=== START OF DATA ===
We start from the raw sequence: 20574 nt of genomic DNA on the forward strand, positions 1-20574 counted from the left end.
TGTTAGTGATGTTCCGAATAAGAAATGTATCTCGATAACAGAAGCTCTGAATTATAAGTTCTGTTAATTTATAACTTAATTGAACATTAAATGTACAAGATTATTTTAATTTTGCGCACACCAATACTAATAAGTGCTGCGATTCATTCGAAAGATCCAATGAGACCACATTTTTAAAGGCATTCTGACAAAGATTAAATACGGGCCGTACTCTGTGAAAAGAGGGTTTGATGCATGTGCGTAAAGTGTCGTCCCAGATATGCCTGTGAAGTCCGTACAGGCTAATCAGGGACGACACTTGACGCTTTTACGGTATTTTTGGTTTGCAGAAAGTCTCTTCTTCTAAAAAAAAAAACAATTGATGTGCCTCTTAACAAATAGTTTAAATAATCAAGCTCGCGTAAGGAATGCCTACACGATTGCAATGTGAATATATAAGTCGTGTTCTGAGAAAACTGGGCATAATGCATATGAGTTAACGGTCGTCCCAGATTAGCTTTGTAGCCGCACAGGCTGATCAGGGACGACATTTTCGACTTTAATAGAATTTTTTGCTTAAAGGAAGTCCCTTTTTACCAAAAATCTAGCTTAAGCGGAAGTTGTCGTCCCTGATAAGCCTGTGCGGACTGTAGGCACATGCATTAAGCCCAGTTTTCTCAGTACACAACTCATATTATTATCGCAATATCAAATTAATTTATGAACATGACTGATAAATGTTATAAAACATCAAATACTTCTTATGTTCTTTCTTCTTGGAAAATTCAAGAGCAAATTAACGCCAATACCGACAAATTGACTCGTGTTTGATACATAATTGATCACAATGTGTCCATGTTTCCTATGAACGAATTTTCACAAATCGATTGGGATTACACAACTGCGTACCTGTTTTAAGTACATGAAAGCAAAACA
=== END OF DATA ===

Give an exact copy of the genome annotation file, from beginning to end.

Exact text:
We start from the raw sequence: 20574 nt of genomic DNA on the forward strand, positions 1-20574 counted from the left end.
TGTTAGTGATGTTCCGAATAAGAAATGTATCTCGATAACAGAAGCTCTGAATTATAAGTTCTGTTAATTTATAACTTAATTGAACATTAAATGTACAAGATTATTTTAATTTTGCGCACACCAATACTAATAAGTGCTGCGATTCATTCGAAAGATCCAATGAGACCACATTTTTAAAGGCATTCTGACAAAGATTAAATACGGGCCGTACTCTGTGAAAAGAGGGTTTGATGCATGTGCGTAAAGTGTCGTCCCAGATATGCCTGTGAAGTCCGTACAGGCTAATCAGGGACGACACTTGACGCTTTTACGGTATTTTTGGTTTGCAGAAAGTCTCTTCTTCTAAAAAAAAAAACAATTGATGTGCCTCTTAACAAATAGTTTAAATAATCAAGCTCGCGTAAGGAATGCCTACACGATTGCAATGTGAATATATAAGTCGTGTTCTGAGAAAACTGGGCATAATGCATATGAGTTAACGGTCGTCCCAGATTAGCTTTGTAGCCGCACAGGCTGATCAGGGACGACATTTTCGACTTTAATAGAATTTTTTGCTTAAAGGAAGTCCCTTTTTACCAAAAATCTAGCTTAAGCGGAAGTTGTCGTCCCTGATAAGCCTGTGCGGACTGTAGGCACATGCATTAAGCCCAGTTTTCTCAGTACACAACTCATATTATTATCGCAATATCAAATTAATTTATGAACATGACTGATAAATGTTATAAAACATCAAATACTTCTTATGTTCTTTCTTCTTGGAAAATTCAAGAGCAAATTAACGCCAATACCGACAAATTGACTCGTGTTTGATACATAATTGATCACAATGTGTCCATGTTTCCTATGAACGAATTTTCACAAATCGATTGGGATTACACAACTGCGTACCTGTTTTAAGTACATGAAAGCAAAACA